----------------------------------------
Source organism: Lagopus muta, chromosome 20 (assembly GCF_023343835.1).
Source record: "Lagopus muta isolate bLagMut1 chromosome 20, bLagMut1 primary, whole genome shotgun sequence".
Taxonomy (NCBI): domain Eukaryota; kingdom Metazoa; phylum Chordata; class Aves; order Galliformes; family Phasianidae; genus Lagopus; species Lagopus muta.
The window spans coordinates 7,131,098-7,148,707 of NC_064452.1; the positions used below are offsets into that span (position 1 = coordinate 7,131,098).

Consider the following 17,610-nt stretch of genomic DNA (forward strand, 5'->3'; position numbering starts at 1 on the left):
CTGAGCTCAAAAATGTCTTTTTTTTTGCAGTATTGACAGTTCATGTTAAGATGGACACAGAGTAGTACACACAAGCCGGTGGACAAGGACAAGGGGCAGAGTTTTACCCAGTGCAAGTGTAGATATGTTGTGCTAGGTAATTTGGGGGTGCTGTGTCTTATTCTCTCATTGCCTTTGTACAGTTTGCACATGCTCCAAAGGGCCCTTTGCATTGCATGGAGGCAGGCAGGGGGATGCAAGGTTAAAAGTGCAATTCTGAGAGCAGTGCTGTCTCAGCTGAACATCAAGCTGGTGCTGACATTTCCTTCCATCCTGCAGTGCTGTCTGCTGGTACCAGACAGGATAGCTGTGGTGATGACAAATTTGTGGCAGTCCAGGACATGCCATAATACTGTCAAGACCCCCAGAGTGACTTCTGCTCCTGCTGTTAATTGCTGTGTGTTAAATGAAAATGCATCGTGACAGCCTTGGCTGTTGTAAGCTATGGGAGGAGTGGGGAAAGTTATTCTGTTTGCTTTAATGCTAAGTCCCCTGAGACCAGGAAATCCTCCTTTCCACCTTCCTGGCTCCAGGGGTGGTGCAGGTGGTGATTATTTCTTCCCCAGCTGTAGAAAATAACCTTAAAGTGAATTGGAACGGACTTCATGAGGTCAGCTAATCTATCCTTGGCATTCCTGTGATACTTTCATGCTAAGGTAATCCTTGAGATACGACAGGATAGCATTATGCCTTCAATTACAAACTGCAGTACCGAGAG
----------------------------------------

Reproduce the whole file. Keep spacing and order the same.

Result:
Source organism: Lagopus muta, chromosome 20 (assembly GCF_023343835.1).
Source record: "Lagopus muta isolate bLagMut1 chromosome 20, bLagMut1 primary, whole genome shotgun sequence".
Taxonomy (NCBI): domain Eukaryota; kingdom Metazoa; phylum Chordata; class Aves; order Galliformes; family Phasianidae; genus Lagopus; species Lagopus muta.
The window spans coordinates 7,131,098-7,148,707 of NC_064452.1; the positions used below are offsets into that span (position 1 = coordinate 7,131,098).

Consider the following 17,610-nt stretch of genomic DNA (forward strand, 5'->3'; position numbering starts at 1 on the left):
CTGAGCTCAAAAATGTCTTTTTTTTTGCAGTATTGACAGTTCATGTTAAGATGGACACAGAGTAGTACACACAAGCCGGTGGACAAGGACAAGGGGCAGAGTTTTACCCAGTGCAAGTGTAGATATGTTGTGCTAGGTAATTTGGGGGTGCTGTGTCTTATTCTCTCATTGCCTTTGTACAGTTTGCACATGCTCCAAAGGGCCCTTTGCATTGCATGGAGGCAGGCAGGGGGATGCAAGGTTAAAAGTGCAATTCTGAGAGCAGTGCTGTCTCAGCTGAACATCAAGCTGGTGCTGACATTTCCTTCCATCCTGCAGTGCTGTCTGCTGGTACCAGACAGGATAGCTGTGGTGATGACAAATTTGTGGCAGTCCAGGACATGCCATAATACTGTCAAGACCCCCAGAGTGACTTCTGCTCCTGCTGTTAATTGCTGTGTGTTAAATGAAAATGCATCGTGACAGCCTTGGCTGTTGTAAGCTATGGGAGGAGTGGGGAAAGTTATTCTGTTTGCTTTAATGCTAAGTCCCCTGAGACCAGGAAATCCTCCTTTCCACCTTCCTGGCTCCAGGGGTGGTGCAGGTGGTGATTATTTCTTCCCCAGCTGTAGAAAATAACCTTAAAGTGAATTGGAACGGACTTCATGAGGTCAGCTAATCTATCCTTGGCATTCCTGTGATACTTTCATGCTAAGGTAATCCTTGAGATACGACAGGATAGCATTATGCCTTCAATTACAAACTGCAGTACCGAGAG